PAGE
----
A moldy article showed up in my Facebook feed last week. A friend shared it, along with a ?, because it detailed something I absolutely LOVED in school and she absolutely HATED – diagramming sentences.
The article, written back in 2014, talked about how this practice of having kids separate sentences into its different parts (noun, verb, adjective, adverb, etc.) has fallen out of fashion. Some, like my friend, aren’t sorry to see it make its way to the dust pile of educational tactics. I felt sort of sad for the kids of this generation who won’t have the unique fun of doing language dissection on a Saturday afternoon.
Heck, it’s better than frogs, right?
But things change. That’s a universal truth that’s also applicable to the education of our children. Each generation is dealt a new set of tools and tactics – all with the hope that it will give them the best opportunity to learn, comprehend and succeed in life, not just school. Technology is a factor too, giving educators and students expanded options past generations didn’t have.
Case in point: It’s funny to think about how I had to research for my report on blue whales in the fourth grade. There was no internet, so I had to go to the library and literally flip through physical books that were catalogued to have information on blue whales. Now I’m ?. Times – they really do change.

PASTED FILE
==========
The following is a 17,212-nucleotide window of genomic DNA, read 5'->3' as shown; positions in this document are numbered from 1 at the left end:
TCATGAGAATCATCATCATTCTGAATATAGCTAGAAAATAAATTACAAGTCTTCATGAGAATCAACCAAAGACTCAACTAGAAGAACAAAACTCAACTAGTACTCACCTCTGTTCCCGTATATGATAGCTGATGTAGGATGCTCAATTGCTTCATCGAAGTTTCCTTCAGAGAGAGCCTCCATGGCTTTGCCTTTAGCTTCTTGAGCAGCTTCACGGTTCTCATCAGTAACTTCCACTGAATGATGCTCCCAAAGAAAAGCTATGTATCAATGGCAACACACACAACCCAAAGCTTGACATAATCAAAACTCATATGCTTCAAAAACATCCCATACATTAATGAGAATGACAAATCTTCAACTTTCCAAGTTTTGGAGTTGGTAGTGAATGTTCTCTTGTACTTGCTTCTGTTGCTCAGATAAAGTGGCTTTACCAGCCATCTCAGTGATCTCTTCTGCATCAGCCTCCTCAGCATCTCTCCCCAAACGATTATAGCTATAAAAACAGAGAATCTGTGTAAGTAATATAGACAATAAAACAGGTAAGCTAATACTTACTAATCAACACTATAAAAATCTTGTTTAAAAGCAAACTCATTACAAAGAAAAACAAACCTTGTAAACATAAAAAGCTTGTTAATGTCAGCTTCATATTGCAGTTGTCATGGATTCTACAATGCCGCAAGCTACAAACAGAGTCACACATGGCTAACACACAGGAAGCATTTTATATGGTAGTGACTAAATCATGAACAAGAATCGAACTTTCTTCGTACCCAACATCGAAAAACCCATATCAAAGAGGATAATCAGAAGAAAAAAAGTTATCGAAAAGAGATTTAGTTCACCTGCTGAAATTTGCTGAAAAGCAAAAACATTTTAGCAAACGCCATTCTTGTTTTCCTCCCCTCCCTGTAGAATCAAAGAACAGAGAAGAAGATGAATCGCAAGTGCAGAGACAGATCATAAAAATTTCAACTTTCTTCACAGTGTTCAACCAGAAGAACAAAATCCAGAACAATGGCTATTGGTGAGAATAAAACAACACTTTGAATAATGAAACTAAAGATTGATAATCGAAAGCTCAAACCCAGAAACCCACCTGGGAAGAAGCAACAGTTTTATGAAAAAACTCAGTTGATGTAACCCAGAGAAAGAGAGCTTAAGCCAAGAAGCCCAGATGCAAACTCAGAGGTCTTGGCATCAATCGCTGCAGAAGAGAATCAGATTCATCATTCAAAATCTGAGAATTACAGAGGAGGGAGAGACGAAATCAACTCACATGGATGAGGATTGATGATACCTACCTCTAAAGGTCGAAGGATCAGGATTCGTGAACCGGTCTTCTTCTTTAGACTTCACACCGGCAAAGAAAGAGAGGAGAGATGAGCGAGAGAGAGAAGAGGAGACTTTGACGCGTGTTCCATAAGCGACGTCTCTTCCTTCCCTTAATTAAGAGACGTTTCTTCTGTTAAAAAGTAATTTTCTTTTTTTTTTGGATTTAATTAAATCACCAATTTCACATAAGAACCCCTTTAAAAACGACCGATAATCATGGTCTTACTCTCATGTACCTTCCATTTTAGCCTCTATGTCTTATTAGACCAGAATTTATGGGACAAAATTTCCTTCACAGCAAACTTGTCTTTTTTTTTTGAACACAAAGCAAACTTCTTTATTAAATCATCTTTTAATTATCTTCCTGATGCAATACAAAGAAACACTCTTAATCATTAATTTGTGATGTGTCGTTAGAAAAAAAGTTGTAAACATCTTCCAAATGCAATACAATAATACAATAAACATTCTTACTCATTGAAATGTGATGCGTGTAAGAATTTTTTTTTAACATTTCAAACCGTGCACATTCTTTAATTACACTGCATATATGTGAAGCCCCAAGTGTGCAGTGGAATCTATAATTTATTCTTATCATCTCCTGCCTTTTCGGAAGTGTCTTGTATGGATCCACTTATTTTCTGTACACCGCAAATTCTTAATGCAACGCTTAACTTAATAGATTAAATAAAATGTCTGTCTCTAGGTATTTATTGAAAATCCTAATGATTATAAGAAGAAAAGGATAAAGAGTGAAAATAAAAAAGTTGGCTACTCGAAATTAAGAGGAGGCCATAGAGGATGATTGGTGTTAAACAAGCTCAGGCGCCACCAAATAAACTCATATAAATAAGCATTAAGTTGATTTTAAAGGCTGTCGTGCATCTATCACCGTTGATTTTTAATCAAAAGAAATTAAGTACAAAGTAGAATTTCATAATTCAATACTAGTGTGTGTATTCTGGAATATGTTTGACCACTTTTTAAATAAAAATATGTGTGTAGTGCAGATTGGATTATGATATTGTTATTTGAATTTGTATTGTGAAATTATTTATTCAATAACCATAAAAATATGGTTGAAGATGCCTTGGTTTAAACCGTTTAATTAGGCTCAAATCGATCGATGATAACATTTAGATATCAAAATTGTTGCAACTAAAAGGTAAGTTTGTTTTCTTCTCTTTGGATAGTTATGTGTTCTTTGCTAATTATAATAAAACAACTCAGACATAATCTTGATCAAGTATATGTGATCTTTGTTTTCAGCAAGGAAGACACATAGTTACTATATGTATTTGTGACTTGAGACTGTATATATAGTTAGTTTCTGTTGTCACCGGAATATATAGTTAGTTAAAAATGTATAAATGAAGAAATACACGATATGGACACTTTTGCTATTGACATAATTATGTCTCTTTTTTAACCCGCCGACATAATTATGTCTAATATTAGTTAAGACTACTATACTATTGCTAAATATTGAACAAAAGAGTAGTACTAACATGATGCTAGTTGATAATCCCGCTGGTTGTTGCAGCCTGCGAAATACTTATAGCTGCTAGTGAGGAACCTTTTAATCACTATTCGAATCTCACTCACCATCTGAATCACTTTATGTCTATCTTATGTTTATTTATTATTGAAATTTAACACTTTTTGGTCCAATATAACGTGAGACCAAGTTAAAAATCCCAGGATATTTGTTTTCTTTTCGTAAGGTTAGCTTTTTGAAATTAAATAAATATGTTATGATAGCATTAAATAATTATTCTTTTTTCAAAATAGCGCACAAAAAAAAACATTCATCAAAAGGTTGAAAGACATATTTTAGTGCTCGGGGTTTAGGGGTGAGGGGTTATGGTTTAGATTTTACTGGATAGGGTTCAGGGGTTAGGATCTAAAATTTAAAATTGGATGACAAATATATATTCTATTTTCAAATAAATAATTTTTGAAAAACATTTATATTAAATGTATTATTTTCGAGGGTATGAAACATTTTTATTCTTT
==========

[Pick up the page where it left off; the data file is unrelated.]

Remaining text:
Every February, we take a deeper dive into the educational landscape with our special Education section.
This year, our cover story focuses on the new tactics for Gen Z. How are they different than previous generations? Not just in what is being offered to them, but in what they are responding to? How does Gen Z learn?We get some answers to those questions. Plus, many more educational nuggets for your enjoyment. Nothing as fun as diagramming sentences, but you know. That’s a high bar. ?